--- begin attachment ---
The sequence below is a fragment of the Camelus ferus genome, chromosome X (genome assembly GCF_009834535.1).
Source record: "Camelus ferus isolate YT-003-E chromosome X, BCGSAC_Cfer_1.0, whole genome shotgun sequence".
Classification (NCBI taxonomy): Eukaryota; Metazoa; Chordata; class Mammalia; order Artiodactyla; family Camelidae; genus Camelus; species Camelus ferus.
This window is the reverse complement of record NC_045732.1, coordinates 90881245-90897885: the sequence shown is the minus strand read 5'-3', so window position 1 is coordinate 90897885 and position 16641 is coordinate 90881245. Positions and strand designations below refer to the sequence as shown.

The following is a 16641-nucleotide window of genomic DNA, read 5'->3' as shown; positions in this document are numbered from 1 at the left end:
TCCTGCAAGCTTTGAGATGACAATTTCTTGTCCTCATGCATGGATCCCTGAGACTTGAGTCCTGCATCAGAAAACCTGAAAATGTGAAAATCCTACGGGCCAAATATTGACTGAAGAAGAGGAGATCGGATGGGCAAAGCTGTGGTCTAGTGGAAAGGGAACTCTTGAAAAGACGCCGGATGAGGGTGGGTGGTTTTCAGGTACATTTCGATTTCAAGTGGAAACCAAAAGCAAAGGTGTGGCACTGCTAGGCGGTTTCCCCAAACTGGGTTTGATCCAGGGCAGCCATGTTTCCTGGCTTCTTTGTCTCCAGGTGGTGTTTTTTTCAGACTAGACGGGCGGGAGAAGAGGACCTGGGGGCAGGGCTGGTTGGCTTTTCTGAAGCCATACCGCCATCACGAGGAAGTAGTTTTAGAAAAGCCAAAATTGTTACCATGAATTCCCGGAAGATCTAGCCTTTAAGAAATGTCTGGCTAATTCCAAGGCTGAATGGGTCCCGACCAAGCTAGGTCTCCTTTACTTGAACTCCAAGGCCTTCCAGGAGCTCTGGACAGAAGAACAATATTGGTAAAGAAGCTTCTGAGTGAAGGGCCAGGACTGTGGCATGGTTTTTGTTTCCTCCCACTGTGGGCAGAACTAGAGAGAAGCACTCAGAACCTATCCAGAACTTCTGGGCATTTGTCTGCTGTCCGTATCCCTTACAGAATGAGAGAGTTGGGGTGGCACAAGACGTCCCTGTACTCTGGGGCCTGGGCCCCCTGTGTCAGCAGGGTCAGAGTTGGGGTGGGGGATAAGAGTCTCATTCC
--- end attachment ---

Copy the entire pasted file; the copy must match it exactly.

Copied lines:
The sequence below is a fragment of the Camelus ferus genome, chromosome X (genome assembly GCF_009834535.1).
Source record: "Camelus ferus isolate YT-003-E chromosome X, BCGSAC_Cfer_1.0, whole genome shotgun sequence".
Classification (NCBI taxonomy): Eukaryota; Metazoa; Chordata; class Mammalia; order Artiodactyla; family Camelidae; genus Camelus; species Camelus ferus.
This window is the reverse complement of record NC_045732.1, coordinates 90881245-90897885: the sequence shown is the minus strand read 5'-3', so window position 1 is coordinate 90897885 and position 16641 is coordinate 90881245. Positions and strand designations below refer to the sequence as shown.

The following is a 16641-nucleotide window of genomic DNA, read 5'->3' as shown; positions in this document are numbered from 1 at the left end:
TCCTGCAAGCTTTGAGATGACAATTTCTTGTCCTCATGCATGGATCCCTGAGACTTGAGTCCTGCATCAGAAAACCTGAAAATGTGAAAATCCTACGGGCCAAATATTGACTGAAGAAGAGGAGATCGGATGGGCAAAGCTGTGGTCTAGTGGAAAGGGAACTCTTGAAAAGACGCCGGATGAGGGTGGGTGGTTTTCAGGTACATTTCGATTTCAAGTGGAAACCAAAAGCAAAGGTGTGGCACTGCTAGGCGGTTTCCCCAAACTGGGTTTGATCCAGGGCAGCCATGTTTCCTGGCTTCTTTGTCTCCAGGTGGTGTTTTTTTCAGACTAGACGGGCGGGAGAAGAGGACCTGGGGGCAGGGCTGGTTGGCTTTTCTGAAGCCATACCGCCATCACGAGGAAGTAGTTTTAGAAAAGCCAAAATTGTTACCATGAATTCCCGGAAGATCTAGCCTTTAAGAAATGTCTGGCTAATTCCAAGGCTGAATGGGTCCCGACCAAGCTAGGTCTCCTTTACTTGAACTCCAAGGCCTTCCAGGAGCTCTGGACAGAAGAACAATATTGGTAAAGAAGCTTCTGAGTGAAGGGCCAGGACTGTGGCATGGTTTTTGTTTCCTCCCACTGTGGGCAGAACTAGAGAGAAGCACTCAGAACCTATCCAGAACTTCTGGGCATTTGTCTGCTGTCCGTATCCCTTACAGAATGAGAGAGTTGGGGTGGCACAAGACGTCCCTGTACTCTGGGGCCTGGGCCCCCTGTGTCAGCAGGGTCAGAGTTGGGGTGGGGGATAAGAGTCTCATTCC